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Head Studs
#1
Quite a regular
Quite a regular

charlieshot
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what would be the best or easiest way to remove the head studs from the block?

Posted on: 2020/3/4 16:04
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Re: Head Studs
#2
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Owen_Dyneto
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A stud remover tool should make the job pretty easy. They come in a variety of shapes and most utilize a grip on the unthreaded shank of the stud by a knurled wheel jammed against it. I been using a K-D stud remover for decades, an excellent, very robust tool, need a picture? Or just Google stud remover tool.

The same tool is also used to install studs.

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Posted on: 2020/3/4 17:15
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Re: Head Studs
#3
Quite a regular
Quite a regular

charlieshot
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thank you Owen, it is ordered from amazon, here in two days

Posted on: 2020/3/4 21:46
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Re: Head Studs
#4
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John
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Sometimes studs can removed by double nutting them.

Posted on: 2020/3/4 21:54
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Re: Head Studs
#5
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wjames
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Always put a nut on them and wacked with a hammer to try to break them loose. And there is always the blue wrench ( torch to heat the block)
Good Luck
W

Posted on: 2020/3/5 9:33
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Re: Head Studs
#6
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blue40devil
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I use these to remove them. They are sized by the diameter of the stud and use rollers and wedge to grip the stud and don't leave the marks of the other style.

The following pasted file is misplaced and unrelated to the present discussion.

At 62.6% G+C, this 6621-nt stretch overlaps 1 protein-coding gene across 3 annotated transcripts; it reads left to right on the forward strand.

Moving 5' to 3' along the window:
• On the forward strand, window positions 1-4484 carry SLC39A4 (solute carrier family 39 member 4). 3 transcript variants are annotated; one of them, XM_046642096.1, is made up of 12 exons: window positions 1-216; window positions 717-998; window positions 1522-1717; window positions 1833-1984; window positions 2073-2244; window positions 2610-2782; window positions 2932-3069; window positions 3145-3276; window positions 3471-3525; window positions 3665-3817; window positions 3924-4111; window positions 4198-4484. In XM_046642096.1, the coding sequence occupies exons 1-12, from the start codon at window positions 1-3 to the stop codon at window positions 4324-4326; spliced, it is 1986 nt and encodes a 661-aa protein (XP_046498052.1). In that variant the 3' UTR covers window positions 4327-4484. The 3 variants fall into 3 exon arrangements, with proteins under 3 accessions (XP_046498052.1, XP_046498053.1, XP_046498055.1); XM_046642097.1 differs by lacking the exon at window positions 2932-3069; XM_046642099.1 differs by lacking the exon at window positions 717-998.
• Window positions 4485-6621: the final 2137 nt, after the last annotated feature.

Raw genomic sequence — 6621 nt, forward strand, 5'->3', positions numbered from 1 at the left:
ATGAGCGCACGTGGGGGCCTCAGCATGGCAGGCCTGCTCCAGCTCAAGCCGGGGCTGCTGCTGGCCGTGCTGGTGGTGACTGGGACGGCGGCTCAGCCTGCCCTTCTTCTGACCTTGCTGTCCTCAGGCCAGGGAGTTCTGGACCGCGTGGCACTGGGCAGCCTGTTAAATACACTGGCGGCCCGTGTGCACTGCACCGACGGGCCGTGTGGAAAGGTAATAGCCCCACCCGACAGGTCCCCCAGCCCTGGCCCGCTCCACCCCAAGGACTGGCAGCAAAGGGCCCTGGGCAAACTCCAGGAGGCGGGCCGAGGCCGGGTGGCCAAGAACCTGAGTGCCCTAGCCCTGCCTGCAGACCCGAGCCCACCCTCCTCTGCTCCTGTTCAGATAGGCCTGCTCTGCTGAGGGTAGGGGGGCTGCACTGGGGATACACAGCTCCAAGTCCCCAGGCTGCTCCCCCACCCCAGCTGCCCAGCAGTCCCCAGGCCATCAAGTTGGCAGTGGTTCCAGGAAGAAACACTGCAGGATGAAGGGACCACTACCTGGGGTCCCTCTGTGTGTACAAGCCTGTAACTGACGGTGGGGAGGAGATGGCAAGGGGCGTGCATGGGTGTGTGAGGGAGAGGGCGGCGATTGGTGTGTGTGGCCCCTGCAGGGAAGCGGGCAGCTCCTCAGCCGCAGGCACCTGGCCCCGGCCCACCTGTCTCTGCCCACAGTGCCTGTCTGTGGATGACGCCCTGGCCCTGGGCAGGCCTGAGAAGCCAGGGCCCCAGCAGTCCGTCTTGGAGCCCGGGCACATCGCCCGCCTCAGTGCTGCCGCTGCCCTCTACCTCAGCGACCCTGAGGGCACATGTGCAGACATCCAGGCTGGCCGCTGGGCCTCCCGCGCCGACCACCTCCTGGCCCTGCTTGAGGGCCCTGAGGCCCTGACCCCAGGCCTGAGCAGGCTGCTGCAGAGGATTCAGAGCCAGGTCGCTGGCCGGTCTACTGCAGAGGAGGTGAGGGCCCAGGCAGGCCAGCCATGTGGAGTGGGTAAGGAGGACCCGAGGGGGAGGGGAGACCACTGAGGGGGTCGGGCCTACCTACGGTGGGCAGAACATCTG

I would only heat the studs themselves and use plenty of your favorite penetrating oil, mine's Kroil. (Kano Labs, Nashville, TN) As an addition or alternative, get dry ice. Grocery stores have it around here. Pack it around the stud and let it freeze. (Use gloves because it will cause burns quickly. Theory is to have it go thru expansion(heat) and contraction (freeze) cycles to loosen it's grip.

As mentioned a good rap on the top helps, just be sure you have a nut on it flush with the top of the stud to prevent damage to the threads and stud.

You might consider using a torque wrench to avoid over stressing the stud, they are not fun to drill out.

Below is a chart location (there are others) that will give you an idea of how much torque was used to install them. For example, if a 1/2" stud was torqued to 75# initially, you may not want to exceed, say 100, before stopping and trying some of the above again.

Good luck, now if I can just get my piston out.

https://aztecbolting.com/sites/default ... TorqueEstimatingChart.pdf

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Posted on: 2020/3/5 13:27
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Re: Head Studs
#7
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Jim McDermaid
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Short story of a head stud.

Back in the 1970's I had a Model A Ford Coupe. Upon removing the head to replace the gasket the stud in front broke off flush with the top of the block.

Good friend say drill it out and use an Easy-Out (easy-peasy).

So applying some torque I succeeded in snapping the easy-out off. in the stud.

Easy-out's are hardened and don't drill out.

We ended up towing the now powerless coupe down to a guy who used a torch to burn the easy-out out of the stud and succeeded in removing the stud and saved the threads in the block.

It was discovered that the hole in the block was drilled at a slight angle and the original stud had been tipped vertical causing a slight crack.

I assume Ford made the block.

Jim

Posted on: 2020/4/4 10:32
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Re: Head Studs
#8
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Packardbarry
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Suggestions all good. Little trick ive pick up over the years is to give rusted nuts/bolts/studs a slight clockwise turn before the counter.

Head studs have interference fit. Even if factory fresh their going to come out hard.

https://www.machinedesign.com/fastenin ... ng/article/21812743/studs

Pretty sure reasonings are
-Nuts would break loose first
-Factory could drive the Studs to the height they required
-Some studs go into water champers and the interference would help seal.

WASH YOUR HANDS

Posted on: 2020/4/5 10:06
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